Can TiO explain thermal inversions in the upper atmospheres of irradiated giant planets?

David S. Spiegel, Katie Silverio, Adam S. Burrows

Research output: Contribution to journalArticle

157 Scopus citations

Abstract

Spitzer Space Telescope infrared observations indicate that several transiting extrasolar giant planets have thermal inversions in their upper atmospheres. Above a relative minimum, the temperature appears to increase with altitude. Such an inversion probably requires a species at high altitude that absorbs a significant amount of incident optical/UV radiation. Some authors have suggested that the strong optical absorbers titanium oxide (TiO) and vanadium oxide (VO) could provide the needed additional opacity, but if regions of the atmosphere are cold enough for Ti and V to be sequestered into solids they might rain out and be severely depleted. With a model of the vertical distribution of a refractory species in gaseous and condensed form, we address the question of whether enough TiO (or VO) could survive aloft in an irradiated planet's atmosphere to produce a thermal inversion. We find that it is unlikely that VO could play a critical role in producing thermal inversions. Furthermore, we find that macroscopic mixing is essential to the TiO hypothesis; without macroscopic mixing, such a heavy species cannot persist in a planet's upper atmosphere. The amount of macroscopic mixing that is required depends on the size of condensed titanium-bearing particles that form in regions of an atmosphere that are too cold for gaseous TiO to exist. We parameterize the macroscopic mixing with the eddy diffusion coefficient Kzz and find, as a function of particle size a, the values that Kzz must assume on the highly irradiated planets HD209458b, HD149026b, TrES-4, and OGLE-TR-56b to loft enough titanium to the upper atmosphere for the TiO hypothesis to be correct. On these planets, we find that for TiO to be responsible for thermal inversions Kzz must be at least a few times 107 cm2 s-1, even for a = 0.1 μm, and increases to nearly 1011 cm2 s -1 for a = 10 μm. Such large values may be problematic for the TiO hypothesis, but are not impossible.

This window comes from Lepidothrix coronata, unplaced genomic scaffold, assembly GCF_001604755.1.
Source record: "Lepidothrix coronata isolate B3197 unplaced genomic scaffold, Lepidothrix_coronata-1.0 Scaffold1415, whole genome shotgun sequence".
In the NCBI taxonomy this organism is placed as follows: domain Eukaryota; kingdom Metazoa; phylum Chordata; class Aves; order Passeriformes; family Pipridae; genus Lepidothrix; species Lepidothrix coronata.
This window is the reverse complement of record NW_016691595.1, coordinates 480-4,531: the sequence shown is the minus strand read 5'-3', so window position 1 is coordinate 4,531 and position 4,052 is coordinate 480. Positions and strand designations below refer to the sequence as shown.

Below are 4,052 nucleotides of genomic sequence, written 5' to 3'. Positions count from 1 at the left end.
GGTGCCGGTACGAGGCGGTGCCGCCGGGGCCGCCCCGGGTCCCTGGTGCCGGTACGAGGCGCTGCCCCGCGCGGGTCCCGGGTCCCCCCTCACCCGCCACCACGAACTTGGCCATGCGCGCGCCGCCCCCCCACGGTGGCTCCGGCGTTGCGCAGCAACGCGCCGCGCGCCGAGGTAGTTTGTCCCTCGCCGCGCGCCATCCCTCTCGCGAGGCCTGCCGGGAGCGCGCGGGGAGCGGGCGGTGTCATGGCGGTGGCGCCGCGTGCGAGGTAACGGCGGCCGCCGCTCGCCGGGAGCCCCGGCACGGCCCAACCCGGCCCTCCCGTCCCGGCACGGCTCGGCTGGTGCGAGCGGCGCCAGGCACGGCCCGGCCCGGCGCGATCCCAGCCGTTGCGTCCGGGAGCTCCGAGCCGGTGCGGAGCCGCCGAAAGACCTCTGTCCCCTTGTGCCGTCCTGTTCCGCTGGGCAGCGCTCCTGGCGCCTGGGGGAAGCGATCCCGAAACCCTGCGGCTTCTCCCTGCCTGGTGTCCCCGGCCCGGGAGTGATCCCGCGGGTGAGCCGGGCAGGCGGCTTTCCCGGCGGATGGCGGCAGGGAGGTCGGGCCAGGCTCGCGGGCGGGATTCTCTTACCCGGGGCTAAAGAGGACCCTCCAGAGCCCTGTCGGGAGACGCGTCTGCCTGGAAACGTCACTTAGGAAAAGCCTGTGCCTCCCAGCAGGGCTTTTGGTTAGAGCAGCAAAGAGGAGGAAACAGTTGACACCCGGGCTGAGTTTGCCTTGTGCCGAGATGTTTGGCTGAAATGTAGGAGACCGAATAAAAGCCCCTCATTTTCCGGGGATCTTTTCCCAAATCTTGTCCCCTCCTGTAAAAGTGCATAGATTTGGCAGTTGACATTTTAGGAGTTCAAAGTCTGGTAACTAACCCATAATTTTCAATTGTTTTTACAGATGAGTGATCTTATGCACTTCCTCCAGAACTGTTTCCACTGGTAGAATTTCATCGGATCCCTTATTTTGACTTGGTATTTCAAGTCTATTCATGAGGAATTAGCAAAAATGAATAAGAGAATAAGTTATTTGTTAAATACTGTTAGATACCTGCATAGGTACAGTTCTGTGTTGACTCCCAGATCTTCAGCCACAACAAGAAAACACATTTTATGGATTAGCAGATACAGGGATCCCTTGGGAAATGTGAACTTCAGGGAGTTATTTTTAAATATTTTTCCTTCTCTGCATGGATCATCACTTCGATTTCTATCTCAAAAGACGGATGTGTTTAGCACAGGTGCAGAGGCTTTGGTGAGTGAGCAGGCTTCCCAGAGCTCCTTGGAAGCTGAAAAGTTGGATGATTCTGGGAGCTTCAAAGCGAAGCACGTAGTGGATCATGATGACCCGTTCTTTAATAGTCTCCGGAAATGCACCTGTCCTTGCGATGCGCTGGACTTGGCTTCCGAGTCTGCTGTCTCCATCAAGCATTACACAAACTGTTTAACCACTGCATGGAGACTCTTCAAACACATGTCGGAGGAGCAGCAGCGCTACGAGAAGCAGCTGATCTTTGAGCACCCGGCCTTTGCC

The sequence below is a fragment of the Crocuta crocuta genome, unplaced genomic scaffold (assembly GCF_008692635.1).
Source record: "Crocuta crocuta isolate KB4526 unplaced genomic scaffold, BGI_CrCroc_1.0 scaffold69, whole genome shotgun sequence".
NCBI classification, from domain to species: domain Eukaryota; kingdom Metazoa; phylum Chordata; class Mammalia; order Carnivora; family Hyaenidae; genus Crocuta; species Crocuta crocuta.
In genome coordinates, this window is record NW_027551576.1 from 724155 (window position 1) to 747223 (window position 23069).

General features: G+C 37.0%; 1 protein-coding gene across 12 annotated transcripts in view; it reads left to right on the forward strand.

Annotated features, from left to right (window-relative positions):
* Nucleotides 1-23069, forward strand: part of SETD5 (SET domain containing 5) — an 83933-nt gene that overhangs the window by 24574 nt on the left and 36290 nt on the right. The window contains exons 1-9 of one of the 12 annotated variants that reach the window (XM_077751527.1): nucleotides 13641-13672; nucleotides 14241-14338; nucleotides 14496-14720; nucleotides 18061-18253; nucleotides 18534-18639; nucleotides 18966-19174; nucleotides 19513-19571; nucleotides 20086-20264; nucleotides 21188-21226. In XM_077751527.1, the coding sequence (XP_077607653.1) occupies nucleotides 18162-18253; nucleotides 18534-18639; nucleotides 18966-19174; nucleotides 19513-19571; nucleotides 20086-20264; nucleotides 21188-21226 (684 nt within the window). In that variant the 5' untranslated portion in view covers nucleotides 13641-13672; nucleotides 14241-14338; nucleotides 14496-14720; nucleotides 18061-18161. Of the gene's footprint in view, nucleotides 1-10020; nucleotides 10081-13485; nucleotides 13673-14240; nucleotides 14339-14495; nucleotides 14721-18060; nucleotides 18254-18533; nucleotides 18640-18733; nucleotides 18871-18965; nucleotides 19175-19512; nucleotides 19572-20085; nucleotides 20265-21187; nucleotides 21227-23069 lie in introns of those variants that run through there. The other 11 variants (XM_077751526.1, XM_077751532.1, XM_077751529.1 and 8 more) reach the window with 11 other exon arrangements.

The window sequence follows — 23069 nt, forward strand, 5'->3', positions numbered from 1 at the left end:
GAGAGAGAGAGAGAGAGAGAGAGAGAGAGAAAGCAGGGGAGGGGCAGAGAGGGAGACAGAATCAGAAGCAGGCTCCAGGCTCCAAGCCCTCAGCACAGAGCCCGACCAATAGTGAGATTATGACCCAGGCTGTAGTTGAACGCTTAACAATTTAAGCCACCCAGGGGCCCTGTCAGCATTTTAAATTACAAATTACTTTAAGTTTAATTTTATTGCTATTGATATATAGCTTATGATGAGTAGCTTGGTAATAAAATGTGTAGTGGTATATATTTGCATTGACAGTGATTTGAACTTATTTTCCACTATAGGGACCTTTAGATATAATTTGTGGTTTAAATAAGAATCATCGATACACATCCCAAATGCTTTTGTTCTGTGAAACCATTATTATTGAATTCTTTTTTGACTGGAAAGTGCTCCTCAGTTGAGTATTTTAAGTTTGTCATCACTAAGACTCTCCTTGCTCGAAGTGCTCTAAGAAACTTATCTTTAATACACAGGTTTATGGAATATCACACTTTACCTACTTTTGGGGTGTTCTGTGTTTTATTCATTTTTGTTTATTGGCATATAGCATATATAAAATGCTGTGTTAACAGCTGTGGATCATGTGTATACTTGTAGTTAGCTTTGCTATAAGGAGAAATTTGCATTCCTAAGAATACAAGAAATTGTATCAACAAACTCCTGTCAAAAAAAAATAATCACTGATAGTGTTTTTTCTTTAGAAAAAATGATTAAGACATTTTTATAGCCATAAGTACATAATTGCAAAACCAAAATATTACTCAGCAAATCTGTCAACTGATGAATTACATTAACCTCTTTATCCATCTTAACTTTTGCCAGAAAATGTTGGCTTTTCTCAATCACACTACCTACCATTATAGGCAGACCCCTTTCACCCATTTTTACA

Original languageEnglish (US)
Pages (from-to)1487-1500
Number of pages14
JournalAstrophysical Journal
Volume699
Issue number2
DOIs
StatePublished - 2009

All Science Journal Classification (ASJC) codes

  • Astronomy and Astrophysics
  • Space and Planetary Science

Keywords

  • Astrochemistry
  • Diffusion
  • Planetary systems
  • Radiative transfer
  • Turbulence

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